‘Don’t stop at the first sign of failure’ – my unconventional journey into dentistry
Jana Denzel talks about his childhood, his unique journey into dentistry and why failure is a part of success.
Tell us a bit about your family’s background
My parents are from a little island off the northern coast of Jaffna, in northern Sri Lanka, called Pungudutivu. My mother was born and raised in a very basic home (a mud-hut) with her two sisters and five brothers. However, my father was born in a slightly wealthier family, and grew up with three sisters and three brothers.
His father – my grandfather – had a few stores across the island that my father, being the eldest son, was running. He did not go to university. His role was to run the family business and that was what he dedicated himself to. Business was thriving and they were doing quite well as a family, with my father even taking holidays abroad as business grew. However, ethnic tensions on the island grew between Tamils, which my family were and the Sinhalese-dominated Sri Lankan government.
In 1981, Sinhalese mobs attacked, burned, and looted Tamil-owned businesses and killed Tamils in the process. This was just one of a series of anti-Tamil riots and pogroms. That night, my father’s family business went up in smoke. Their shops had been burnt down to the ground and my father’s pride and joy – a truck which had his name painted on the side – was left in ashes.
Luckily no one was in the shops when this took place. However, it wasn’t the case for many other Tamil businesses, where Tamils were killed. My dad went to the police to file a case about what happened, they didn’t care. He received a huge amount of racial abuse and day by day, more and more Tamils were getting killed on the island.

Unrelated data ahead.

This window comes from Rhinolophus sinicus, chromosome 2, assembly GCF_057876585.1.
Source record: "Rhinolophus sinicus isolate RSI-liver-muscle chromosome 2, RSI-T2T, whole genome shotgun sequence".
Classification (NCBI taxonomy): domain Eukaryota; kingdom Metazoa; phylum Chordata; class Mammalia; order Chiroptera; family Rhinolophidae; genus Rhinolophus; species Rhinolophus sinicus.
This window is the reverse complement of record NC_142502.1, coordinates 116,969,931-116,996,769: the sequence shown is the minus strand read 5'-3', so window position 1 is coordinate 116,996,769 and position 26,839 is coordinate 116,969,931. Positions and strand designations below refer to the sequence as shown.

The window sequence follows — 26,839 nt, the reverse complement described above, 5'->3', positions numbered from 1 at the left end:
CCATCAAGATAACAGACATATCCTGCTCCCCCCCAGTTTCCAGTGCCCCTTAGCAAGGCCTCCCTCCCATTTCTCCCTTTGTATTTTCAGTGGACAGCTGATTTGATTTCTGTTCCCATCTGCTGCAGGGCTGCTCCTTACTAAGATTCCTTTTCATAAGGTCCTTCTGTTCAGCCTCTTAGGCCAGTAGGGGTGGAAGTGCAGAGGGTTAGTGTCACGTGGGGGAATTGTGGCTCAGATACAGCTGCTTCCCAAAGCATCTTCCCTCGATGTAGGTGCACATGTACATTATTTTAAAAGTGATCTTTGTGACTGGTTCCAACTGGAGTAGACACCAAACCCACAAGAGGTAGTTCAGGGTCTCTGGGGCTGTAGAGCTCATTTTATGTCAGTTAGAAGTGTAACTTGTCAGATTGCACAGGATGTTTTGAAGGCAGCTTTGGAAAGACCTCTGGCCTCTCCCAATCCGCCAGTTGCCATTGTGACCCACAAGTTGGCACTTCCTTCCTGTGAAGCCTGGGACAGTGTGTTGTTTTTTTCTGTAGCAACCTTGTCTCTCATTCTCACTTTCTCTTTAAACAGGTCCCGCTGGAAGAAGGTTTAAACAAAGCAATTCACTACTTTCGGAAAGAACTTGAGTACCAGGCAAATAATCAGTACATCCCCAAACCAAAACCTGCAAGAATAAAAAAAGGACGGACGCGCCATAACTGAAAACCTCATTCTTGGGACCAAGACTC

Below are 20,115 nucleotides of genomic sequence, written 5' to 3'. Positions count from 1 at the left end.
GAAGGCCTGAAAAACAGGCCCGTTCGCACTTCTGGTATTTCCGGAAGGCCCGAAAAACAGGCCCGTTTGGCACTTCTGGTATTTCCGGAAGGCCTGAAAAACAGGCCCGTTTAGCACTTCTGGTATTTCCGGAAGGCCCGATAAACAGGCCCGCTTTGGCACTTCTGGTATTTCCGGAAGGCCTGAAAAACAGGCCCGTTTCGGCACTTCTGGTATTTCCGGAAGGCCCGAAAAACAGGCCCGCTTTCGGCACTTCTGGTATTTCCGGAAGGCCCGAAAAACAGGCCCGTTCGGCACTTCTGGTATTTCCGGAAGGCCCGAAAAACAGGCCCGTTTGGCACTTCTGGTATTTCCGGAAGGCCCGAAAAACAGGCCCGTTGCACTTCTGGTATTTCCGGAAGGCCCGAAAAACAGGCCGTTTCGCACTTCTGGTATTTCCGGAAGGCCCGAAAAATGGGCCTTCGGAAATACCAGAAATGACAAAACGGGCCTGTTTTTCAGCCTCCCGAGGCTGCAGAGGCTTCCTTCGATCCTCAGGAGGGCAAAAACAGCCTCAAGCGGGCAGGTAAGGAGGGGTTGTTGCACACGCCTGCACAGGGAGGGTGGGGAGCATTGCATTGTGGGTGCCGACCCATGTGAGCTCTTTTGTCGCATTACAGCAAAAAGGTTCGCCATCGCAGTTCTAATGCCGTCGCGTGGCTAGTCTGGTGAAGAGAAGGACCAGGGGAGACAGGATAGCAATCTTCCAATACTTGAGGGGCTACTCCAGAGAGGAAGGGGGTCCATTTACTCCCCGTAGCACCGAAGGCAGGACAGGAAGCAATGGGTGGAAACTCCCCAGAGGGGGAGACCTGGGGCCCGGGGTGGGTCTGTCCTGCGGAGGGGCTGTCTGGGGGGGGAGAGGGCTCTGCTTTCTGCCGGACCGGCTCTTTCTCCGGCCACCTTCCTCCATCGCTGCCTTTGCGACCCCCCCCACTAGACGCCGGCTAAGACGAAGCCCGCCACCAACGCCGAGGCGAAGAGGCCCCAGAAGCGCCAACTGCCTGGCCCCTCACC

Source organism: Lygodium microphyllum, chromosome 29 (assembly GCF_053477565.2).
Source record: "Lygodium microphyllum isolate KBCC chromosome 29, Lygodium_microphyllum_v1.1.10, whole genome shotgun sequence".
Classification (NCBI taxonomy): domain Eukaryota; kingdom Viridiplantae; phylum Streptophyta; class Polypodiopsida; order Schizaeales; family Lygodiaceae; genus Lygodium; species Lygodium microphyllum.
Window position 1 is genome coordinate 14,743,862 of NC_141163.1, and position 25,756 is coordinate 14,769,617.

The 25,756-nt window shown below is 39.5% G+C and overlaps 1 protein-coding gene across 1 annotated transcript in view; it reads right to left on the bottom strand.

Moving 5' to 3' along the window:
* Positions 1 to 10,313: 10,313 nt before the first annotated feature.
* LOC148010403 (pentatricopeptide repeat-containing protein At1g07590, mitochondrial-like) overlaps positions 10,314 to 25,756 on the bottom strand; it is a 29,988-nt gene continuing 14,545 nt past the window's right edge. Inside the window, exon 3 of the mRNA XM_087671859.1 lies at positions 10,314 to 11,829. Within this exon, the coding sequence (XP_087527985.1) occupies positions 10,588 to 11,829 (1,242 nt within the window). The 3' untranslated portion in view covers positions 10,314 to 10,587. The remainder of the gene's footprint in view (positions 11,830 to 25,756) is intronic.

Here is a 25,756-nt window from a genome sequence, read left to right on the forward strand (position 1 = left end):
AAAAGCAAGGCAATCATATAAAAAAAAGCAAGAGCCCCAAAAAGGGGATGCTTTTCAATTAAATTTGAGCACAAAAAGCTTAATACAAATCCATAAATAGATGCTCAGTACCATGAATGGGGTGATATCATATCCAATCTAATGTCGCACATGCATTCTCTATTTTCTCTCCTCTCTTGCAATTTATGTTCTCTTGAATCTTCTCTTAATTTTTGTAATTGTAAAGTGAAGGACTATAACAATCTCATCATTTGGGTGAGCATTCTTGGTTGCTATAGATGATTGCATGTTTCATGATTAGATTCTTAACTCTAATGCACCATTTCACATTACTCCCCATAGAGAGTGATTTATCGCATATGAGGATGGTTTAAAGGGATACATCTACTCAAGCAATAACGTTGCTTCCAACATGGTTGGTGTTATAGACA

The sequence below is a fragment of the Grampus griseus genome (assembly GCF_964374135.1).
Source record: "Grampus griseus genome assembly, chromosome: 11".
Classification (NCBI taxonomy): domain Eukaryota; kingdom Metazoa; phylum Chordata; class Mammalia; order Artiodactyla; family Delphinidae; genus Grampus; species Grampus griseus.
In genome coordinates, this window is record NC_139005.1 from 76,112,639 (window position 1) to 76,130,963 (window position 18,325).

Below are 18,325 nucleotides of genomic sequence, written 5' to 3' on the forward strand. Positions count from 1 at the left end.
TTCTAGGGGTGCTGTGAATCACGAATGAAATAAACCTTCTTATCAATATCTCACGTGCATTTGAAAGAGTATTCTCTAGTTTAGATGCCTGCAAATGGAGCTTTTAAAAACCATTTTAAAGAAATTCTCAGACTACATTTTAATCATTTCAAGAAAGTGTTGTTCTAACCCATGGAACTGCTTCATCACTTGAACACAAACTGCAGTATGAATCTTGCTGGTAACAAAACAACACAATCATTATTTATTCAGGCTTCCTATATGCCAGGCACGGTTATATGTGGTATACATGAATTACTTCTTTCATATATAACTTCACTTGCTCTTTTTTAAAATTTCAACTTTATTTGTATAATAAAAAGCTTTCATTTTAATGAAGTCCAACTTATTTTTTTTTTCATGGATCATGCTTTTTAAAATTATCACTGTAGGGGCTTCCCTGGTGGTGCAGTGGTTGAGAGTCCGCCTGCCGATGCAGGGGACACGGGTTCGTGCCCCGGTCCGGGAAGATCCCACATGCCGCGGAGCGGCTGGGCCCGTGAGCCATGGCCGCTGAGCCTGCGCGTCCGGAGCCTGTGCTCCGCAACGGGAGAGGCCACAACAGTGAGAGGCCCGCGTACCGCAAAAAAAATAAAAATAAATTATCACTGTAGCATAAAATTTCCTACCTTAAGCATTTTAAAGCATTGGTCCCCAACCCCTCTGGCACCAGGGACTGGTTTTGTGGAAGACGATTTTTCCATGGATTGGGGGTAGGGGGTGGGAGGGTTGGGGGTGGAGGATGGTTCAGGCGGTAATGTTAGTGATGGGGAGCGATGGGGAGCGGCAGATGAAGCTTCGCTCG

Starting from scratch
He realised that as a Tamil it was no longer safe for him and his family to stay in Sri Lanka. One by one, my father’s family all migrated and sought asylum in several places such as Toronto, Canada and London, UK.
My father had a tricky journey to London. He spent some years in Paris. Being homeless he slept in temples, working menial jobs with other asylum seekers from around the world, including many Tamils. There too, immigrant communities faced poverty and violence, with my father losing more friends to murders. Eventually, he managed to make it to London.
My mother also faced similar hardship. The war was raging and not only was there a lack of opportunity, it was also becoming dangerous to stay on the island. Luckily her older brother got a scholarship to study in London. As he was there, he was able to sponsor and fly his family (including my mother) into London. They were safe there.
My parents met and married in London but both of them started with very little. Neither of my parents had the opportunity to go to university or into higher education. They were forced to flee their homes to a strange new place where they didn’t know the language or the culture. They literally started from scratch.
How would you describe your childhood?
When they had my older brother and me, we were all sleeping in one room in a house in London. All the other rooms were rented out to other Tamil refugees. We would have so many people packed into these rooms. I vividly remember some days, we had six men all sleeping in one double room. It was pretty crazy looking back on it, with each person having their own horrifying story to tell. But when I was there as a kid I loved being surrounded by so many people.
My parents did not work in professional jobs – and they still don’t. But they worked hard, sometimes multiple jobs at once. As they did not have the opportunities to attend university, they would always make sure that we knew the value of education.
They had my older brother, then me and then my younger brother too. My parents worked hard for years, saving more money and instilling that sense of education in us. We eventually ended up moving house, where they had my younger sister.